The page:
Cross Training

 

 

Variety is important with exercise as well. Some studies show that exercising every day is fine, as long as you mix up the types of workouts you are doing. Injuries can occur if you do the same workout every day. Before I joined the gym, I did an hour on the elliptical every day, which could have led to an overuse injury. Now, I mix up my workout every day.

 

 

My Sample Workout

 

Monday: Yoga

 

Tuesday: Zumba

 

Wednesday: Sculpt and Shred (strength training with bursts of cardio)

 

Thursday: Elliptical, treadmill or cycling

 

Friday: Zumba and/or Body Pump

 

Saturday: Body Step

 

Sunday: Body Pump or Weights Routine

 

 

I have some days dedicated just to cardio, some to strength (making sure I have 2-3 strength days a week) and two to active rest and recovery.

 

 

The Dangers of Not Resting

 

 

Muscles and joints that are overused can become stressed and injured. An even more serious syndrome is Rhabdomyolysis, which is when muscle fibers die and release their contents into the bloodstream. This can lead to kidney failure and sometimes even death. Extreme muscle strain is one of the leading causes of Rhabdomyolysis.

 

 

Rest and Recover

 

 

I have a hard time taking a day where I do not break a sweat, but this illness proved that my body was desperate for a break. I felt great after yoga and am now determined to incorporate it into my workouts once a week.

 

 

Becoming healthier means stepping back and allowing your mind and body to rest. You have to learn what your limits are and that it is okay to give yourself time to recover.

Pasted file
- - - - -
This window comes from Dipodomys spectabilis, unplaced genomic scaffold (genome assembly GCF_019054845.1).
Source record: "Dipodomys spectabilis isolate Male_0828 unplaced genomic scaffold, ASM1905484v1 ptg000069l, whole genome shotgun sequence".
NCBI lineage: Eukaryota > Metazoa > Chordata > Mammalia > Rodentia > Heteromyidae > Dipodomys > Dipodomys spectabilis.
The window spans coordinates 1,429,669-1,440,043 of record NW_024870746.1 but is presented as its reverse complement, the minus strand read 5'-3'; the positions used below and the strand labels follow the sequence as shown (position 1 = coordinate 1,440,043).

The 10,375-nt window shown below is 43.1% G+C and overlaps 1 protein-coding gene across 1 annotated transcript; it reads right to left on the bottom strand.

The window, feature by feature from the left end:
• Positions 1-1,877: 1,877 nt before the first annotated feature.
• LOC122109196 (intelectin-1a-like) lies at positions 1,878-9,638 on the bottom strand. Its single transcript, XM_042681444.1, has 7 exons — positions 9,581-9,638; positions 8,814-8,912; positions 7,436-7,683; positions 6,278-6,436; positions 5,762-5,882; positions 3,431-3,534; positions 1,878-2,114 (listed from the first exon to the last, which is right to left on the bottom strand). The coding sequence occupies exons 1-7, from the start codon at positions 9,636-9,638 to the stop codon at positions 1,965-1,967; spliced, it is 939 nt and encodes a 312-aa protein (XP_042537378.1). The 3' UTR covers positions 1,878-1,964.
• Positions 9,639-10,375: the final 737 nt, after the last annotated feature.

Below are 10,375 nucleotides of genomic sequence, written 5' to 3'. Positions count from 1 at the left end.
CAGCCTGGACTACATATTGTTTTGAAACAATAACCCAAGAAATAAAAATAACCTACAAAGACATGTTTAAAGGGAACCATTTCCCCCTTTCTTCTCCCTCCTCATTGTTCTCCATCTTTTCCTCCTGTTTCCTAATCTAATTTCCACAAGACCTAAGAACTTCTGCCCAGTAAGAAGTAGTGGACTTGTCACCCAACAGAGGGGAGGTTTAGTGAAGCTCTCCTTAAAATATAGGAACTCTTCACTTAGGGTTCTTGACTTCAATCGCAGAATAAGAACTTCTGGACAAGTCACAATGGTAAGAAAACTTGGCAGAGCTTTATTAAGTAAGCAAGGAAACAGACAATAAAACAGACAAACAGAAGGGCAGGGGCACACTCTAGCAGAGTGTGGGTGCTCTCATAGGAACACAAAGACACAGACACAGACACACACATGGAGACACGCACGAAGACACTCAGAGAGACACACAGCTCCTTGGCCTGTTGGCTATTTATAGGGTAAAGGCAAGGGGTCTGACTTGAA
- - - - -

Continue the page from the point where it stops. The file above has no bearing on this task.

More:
After all, a marathon runner is not going to run another marathon the day after accomplishing one.

 

 

I have become familiar with the regulars at my gym. There is one woman in particular that I admire. She is very fit and toned, but also looks like a normal person – not a weight builder – which is my goal. She often is in my harder classes so I figured she was a fitness junkie. Much to my surprise, she walked into my yoga class.

 

 

This reinforced my determination to incorporate active rest days into my routine. After all, to be truly healthy, it is vital that I give my body a break every week.

 

Dorothy

Dorothy Sasso is a Lifestyle Writer for She’s It, LLC. She has written for “Soap Opera Digest”, FitPregnancy.com, TalkingFertility.com and the Wilkes-Barre Times Leader. Her work focuses on infertility, pregnancy and parenting, and also includes book reviews, features, interviews and event previews. After leaving a teaching career to raise her two daughters, she has loved returning to her roots as a writer. Currently, she is working on a novel and launching an online support community for people struggling to have a child. Follow her progress and join the community at www.maybebabyclub.com, on Twitter (@maybebabyclub, @dorothysasso), on Instagram (maybebabyclub) and on Facebook. She lives outside of Philadelphia with her husband, daughters and two cats.